Noah’s remarks weren’t received well on social media, with some French natives noting that nearly every team member, regardless of their race, was born and raised in France.
French former reality TV star Martin Medus was among those who slammed the comments.
He said: ‘You’re a f****** racist. Those people are French and p***** to always be reminded of their background. They fight hard to tell people they are proud French people and yet you disrespect them calling them African. Are the Lakers an African team?’
Kevin Razy, a French comedian, criticised the South African host for regurgitating a racist joke that has circulated in France, while basketball player Evan Fournier said: “Stop it with this “Africa won the world cup for France” non sense. Is it Africa winning when the USA win Gold medals in the Olympics ? Is it Europe winning when South Africa win in Rugby ? And we can go on and on. Cut the BS. We are all french deal with it”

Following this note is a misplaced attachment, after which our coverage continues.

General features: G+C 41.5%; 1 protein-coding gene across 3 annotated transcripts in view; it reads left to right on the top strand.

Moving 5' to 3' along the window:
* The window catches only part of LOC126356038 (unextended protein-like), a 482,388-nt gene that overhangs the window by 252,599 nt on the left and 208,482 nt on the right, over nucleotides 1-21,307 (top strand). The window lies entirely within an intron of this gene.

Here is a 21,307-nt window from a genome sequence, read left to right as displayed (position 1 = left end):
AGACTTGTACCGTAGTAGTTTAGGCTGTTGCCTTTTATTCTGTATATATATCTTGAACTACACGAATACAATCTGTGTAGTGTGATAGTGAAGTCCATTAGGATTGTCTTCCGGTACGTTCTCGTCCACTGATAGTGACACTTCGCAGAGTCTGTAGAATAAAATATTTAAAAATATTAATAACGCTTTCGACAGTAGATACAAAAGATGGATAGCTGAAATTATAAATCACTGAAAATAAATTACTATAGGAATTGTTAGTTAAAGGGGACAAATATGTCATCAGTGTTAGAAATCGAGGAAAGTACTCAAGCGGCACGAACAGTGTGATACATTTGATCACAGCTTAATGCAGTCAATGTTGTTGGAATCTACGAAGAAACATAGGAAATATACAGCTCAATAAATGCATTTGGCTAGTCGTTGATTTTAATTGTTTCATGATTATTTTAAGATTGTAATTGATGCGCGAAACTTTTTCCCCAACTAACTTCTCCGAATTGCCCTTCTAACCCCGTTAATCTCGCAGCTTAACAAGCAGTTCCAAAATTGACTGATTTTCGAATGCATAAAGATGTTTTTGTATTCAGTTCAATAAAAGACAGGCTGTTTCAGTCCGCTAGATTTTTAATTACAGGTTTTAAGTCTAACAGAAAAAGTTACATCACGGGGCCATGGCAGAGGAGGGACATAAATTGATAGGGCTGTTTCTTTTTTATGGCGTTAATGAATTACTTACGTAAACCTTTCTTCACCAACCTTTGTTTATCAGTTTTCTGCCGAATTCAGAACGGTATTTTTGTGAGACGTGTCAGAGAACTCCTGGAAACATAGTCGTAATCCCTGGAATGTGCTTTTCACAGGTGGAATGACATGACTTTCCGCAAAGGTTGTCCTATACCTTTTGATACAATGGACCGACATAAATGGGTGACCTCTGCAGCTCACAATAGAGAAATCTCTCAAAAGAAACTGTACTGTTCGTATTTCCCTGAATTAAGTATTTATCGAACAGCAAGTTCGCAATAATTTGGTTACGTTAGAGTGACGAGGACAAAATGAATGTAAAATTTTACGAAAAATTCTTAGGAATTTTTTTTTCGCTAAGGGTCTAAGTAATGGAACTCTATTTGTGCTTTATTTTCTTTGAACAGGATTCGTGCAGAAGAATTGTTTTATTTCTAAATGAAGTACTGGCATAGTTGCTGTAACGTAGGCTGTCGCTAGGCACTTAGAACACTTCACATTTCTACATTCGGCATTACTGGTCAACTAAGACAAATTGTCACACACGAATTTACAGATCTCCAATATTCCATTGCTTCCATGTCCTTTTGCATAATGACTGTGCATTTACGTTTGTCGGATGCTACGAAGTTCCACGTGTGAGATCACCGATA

Of the 23-man squad, 16 have African roots with the exception of Hugo Lloris, Antoine Griezmann and Olivier Giroud are of European heritage.
France’s World Cup win has been described as a ‘victory for immigration’ and has posed questions as to whether the country’s approach to xenophobia, racism and discrimination will change following this win.
A tweet from Khaled Beydoun acknowledging this went viral. He said: Dear France, Congratulations on winning the #WorldCup. 80% of your team is African, cut out the racism and xenophobia. 50% of your team are Muslims, cut out the Islamophobia. Africans and Muslims delivered you a second World Cup, now deliver them justice.”

Political figures including Barack Obama and Venezuelan president Nicolas Maduro seem to echo Noah’s sentiments in acknowledging the minority influence in the French national team.